First it was the Predators with a two-goal surge. Ryan Johansen (Third Star of the Game Viktor Arvidsson and Roman Josi) was the first to score, burying a wrist shot 4:18 into the contest. James Neal (Johansen and Mattias Ekholm) followed that up 4:14 later with a backhanded power play shot to set the score at 2-0.

Next up was an Anaheim attack, though it was split in half by the first intermission. Second Star Sami Vatanen (Ryan Getzlaf and Ryan Kesler) got the Ducks on the board with one minute remaining in the first period, followed by Jakob Silfverberg (Rickard Rakell and Cam Fowler) only 39 seconds into the middle frame.

Vatanen’s marker was a special one not only because it leveled the game at two-all and was his first postseason goal since last year’s series with the Preds, but also because it was the Ducks’ first power play goal in their last 22 attempts.

The Predators once again took the lead 7:59 into the second period thanks to a Filip Forsberg (Arvidsson) wrap-around offering, but First Star Ondrej Kase (Shea Theodore and Josh Manson) leveled the game at three-all only 2:42 later.

Neither John Gibson (.909 save percentage) nor Pekka Rinne (.846 save percentage) would yield a goal in the third period, which proved to be a major problem for Nashville considering Nick Ritchie‘s (Getzlaf and Brandon Montour) tally with 2:53 remaining in the second period.

The play started when Montour passed from the near point of his defensive zone to Getzlaf at center ice. The captain one-touched his bank pass off the near boards to the eventual goalscorer, who took possession in the face-off circle to Rinne’s right. Ritchie ripped an impressive snap shot over the goaltender’s stick shoulder for what proved to be the youngster’s second game-winning playoff goal of his career.

Through Rinne was pulled for the extra attacker with 2:08 remaining in regulation, the Predators still couldn’t manage a goal to level the game. Antoine Vermette (Getzlaf and Fowler) made sure to make Rinne pay for vacating his post by burying a wrister with 44 seconds remaining to ensure the Ducks’ victory.

After a four hour flight to Nashville (yet six hours according to a clock due to time zones), Game 3 in the now best-of-five will be played Tuesday at 8 p.m. Eastern time at Bridgestone Arena. Though American viewers are limited to NBCSN, Canada is being serviced by CBC, SN and TVAS.

Stanley Cup Playoffs: Conference Finals – May 12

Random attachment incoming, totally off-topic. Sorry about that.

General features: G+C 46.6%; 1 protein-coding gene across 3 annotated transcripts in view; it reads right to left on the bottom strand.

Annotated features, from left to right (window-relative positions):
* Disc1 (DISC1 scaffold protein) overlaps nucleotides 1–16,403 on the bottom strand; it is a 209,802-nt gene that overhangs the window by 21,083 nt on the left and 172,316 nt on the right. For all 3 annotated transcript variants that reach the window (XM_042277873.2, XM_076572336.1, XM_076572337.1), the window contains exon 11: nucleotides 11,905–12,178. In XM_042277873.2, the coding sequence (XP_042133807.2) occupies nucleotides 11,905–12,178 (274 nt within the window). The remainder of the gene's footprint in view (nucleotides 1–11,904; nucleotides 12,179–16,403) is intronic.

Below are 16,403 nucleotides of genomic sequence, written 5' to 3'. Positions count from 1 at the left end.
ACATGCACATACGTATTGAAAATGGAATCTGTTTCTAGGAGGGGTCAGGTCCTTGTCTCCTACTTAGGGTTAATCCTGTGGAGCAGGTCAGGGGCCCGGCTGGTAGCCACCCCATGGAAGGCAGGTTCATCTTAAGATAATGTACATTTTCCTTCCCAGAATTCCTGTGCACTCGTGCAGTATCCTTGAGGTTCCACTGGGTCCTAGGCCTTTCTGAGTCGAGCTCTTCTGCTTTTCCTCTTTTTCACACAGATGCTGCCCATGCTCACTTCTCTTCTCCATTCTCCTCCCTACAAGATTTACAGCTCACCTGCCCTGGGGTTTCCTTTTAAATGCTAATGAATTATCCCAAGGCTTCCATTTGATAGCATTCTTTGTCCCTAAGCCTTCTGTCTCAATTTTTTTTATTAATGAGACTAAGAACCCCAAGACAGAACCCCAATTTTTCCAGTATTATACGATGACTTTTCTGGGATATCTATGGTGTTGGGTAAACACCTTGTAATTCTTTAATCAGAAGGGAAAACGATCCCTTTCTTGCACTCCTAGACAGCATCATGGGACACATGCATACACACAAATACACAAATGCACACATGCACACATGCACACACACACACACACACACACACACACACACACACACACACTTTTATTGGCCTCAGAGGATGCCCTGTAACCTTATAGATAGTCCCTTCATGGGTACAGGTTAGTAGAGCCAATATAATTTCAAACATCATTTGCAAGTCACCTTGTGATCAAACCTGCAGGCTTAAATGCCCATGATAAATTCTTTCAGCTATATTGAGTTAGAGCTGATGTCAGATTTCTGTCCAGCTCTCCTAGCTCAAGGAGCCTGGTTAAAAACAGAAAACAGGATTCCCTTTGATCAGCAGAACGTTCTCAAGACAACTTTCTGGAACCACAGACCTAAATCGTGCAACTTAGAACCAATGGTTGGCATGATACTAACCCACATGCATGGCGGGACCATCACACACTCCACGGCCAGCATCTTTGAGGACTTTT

Nashville Predators at Anaheim Ducks – Game 1

With their 3-2 overtime victory over Anaheim at the Honda Center, the Predators have stolen home-ice advantage and a one-game lead in the Western Finals.

The biggest difference in this game seemed to be energy and rest. The Predators eliminated St. Louis on May 7 while the Ducks just finished their series against Edmonton on Wednesday, meaning Nashville had three more free days before resuming play.

That extra energy showed itself in a multitude of ways, but it was most noticeable in the shots on goal category. Led by Ryan Ellis‘ seven attempts that made their way to Second Star of the Game John Gibson, Nashville led the Ducks  in shots by a whopping 46-29 differential.

It took 5:15 of action before the Ducks could register even their first shot on Third Star Pekka Rinne, but it’s all they needed to take a 1-0 lead. Jakob Silfverberg was the one to register the goal, using the defending Roman Josi as a screen to bury a potent upper-90 snap shot from the near face-off circle.

But that lead didn’t last all that long, as the Predators’ efforts finally bore fruit with 7:26 remaining in the first period via a Filip Forsberg (Matt Irwin and Ryan Johansen) redirection through both Antoine Vermette and Gibson’s legs to level the game at one-all.

In terms of of the Predators’ shooting effort, it was a similar start to the second period as they managed five shots before the Ducks reached Rinne once. Fortunately for Nashville, its second tally came quicker than its first, as Austin Watson (Johansen and Mattias Ekholm) scored a slap shot only 2:42 into the middle frame for the first playoff goal of his career.

The rest of the second period was a test of special teams, specifically an Anaheim power play that can’t find results no matter how well it performs.  Only 34 seconds separated Colin Wilson exiting the penalty box after hooking Rickard Rakell and Ellis earning a seat for roughing Andrew Cogliano. Between the two man-advantages, the Ducks managed only one shot that reached Rinne (courtesy of Ryan Kesler), but the postseason’s best goaltender was more than up to the task and stopped the attempt with ease.